Michael O’Neill is the financial handyman that’s here to clean up Citigroup’s mess.
Even with a history of turning banks in bad situations around, O’Neill has fallen under the scope of the publicity radar. But his appointment to the position of chairman at Citibank should change that.
Many say if good results come of his new role, O’Neill could become the next chairman of Citigroup, according to the Wall Street Journal. The current chairman, Dick Parsons, is expected to stay until at least April of next year.
Something in O’Neill’s work history tells us that he should be very good at his job. O’Neill was appointed CEO of Barclays in 1999, but had to resign after a health setback. But he didn’t let that stop him — O’Neill became the head of Bank of Hawaii in 2000, and in four years completely turned the bank’s operations around. The company’s stock was worth four-times as much when he left the bank compared to when he started.
He’s got a colourful history, and isn’t afraid to talk about it. O’Neill joined the Marines after college, according to the WSJ. And he once revealed that he was humiliated in a class at UVA’s Darden Business School when he didn’t study or do the reading.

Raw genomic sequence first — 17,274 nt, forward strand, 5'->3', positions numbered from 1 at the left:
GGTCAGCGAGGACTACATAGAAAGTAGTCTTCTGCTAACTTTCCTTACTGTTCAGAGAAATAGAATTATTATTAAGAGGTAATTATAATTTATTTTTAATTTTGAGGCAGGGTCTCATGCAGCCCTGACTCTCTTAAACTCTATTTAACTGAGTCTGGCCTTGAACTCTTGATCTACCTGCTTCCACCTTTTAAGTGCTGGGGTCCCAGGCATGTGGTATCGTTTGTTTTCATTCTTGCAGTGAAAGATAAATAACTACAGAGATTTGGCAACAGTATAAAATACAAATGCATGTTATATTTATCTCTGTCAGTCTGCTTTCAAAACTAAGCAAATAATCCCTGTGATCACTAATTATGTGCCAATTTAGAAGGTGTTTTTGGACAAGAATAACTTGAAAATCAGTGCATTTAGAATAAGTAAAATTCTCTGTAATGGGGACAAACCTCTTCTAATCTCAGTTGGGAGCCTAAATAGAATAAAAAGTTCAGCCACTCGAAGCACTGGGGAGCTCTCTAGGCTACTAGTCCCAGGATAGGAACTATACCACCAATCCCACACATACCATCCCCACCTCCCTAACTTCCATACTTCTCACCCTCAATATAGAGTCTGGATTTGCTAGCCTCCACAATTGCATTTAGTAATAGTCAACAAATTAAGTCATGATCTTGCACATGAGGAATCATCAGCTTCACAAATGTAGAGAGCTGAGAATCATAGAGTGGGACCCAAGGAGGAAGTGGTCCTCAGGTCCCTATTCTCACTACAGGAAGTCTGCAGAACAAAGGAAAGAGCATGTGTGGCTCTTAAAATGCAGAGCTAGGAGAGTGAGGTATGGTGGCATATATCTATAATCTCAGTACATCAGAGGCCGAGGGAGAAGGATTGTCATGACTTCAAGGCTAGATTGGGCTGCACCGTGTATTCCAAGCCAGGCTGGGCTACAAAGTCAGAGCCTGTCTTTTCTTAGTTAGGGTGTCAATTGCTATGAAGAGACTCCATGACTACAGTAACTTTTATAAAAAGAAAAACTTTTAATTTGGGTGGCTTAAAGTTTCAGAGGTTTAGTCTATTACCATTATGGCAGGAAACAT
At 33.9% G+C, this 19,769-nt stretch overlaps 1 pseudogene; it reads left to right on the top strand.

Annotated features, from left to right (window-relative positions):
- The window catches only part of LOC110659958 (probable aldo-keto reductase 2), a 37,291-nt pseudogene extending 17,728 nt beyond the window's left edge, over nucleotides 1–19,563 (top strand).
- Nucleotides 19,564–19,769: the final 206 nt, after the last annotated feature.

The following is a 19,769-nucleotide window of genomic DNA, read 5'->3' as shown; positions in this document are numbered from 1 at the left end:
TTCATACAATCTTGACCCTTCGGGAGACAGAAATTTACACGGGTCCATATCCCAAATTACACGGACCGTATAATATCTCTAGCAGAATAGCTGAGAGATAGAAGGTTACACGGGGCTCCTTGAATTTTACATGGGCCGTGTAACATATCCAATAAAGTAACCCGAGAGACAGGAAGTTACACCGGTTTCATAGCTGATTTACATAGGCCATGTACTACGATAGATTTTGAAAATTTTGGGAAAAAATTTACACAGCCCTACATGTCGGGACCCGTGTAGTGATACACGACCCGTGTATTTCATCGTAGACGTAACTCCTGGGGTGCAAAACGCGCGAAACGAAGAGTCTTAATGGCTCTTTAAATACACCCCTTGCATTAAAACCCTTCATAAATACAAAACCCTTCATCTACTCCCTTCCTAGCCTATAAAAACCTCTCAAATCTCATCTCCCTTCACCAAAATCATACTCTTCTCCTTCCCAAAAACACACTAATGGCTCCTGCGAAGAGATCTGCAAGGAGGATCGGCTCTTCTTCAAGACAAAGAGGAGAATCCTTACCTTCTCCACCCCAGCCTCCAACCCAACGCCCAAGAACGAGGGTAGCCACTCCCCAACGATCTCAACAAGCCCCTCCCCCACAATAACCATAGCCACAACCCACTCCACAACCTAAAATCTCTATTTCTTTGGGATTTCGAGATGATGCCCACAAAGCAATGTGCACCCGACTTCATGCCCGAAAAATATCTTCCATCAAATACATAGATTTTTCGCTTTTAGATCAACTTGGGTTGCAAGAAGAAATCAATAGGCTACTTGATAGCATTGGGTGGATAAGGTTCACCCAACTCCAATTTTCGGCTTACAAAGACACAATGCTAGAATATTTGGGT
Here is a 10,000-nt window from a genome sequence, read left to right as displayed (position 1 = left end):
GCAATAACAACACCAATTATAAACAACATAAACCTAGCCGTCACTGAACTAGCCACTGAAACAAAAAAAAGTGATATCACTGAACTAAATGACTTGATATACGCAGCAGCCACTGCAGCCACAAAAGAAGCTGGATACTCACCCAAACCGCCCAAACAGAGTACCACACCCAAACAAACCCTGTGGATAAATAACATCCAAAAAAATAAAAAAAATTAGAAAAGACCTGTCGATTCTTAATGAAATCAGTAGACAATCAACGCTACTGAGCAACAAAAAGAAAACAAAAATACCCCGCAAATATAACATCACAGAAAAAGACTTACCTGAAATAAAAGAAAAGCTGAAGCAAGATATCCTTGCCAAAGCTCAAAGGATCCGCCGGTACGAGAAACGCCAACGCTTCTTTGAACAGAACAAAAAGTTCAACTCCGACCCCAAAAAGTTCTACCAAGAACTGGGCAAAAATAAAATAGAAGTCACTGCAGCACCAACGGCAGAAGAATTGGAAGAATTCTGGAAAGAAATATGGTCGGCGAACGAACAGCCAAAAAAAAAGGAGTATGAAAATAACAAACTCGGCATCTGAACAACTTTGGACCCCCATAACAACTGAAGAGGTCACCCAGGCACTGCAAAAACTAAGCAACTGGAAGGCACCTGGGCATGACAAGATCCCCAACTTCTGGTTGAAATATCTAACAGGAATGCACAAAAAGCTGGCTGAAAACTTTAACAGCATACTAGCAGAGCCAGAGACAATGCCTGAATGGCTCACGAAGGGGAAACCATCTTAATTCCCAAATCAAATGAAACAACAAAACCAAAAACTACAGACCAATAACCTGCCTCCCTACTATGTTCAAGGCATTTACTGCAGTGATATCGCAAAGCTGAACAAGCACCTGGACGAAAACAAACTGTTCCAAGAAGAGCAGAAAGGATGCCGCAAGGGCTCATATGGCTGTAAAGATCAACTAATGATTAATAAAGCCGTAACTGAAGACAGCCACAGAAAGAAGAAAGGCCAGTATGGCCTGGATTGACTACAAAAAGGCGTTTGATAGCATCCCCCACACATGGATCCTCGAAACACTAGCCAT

O’Neill was brought on to Citibank in 2009, when a separate board was created for the retail banking division in hopes of better oversight following the financial crisis, and they wanted a guy with more experience.
At one point in 2010, he was a candidate to become CEO of Bank of America, but didn’t get the position because he wanted to split BofA and Merrill Lynch (hm, that might’ve actually been a good move considering the inner turmoil simmering at BofA).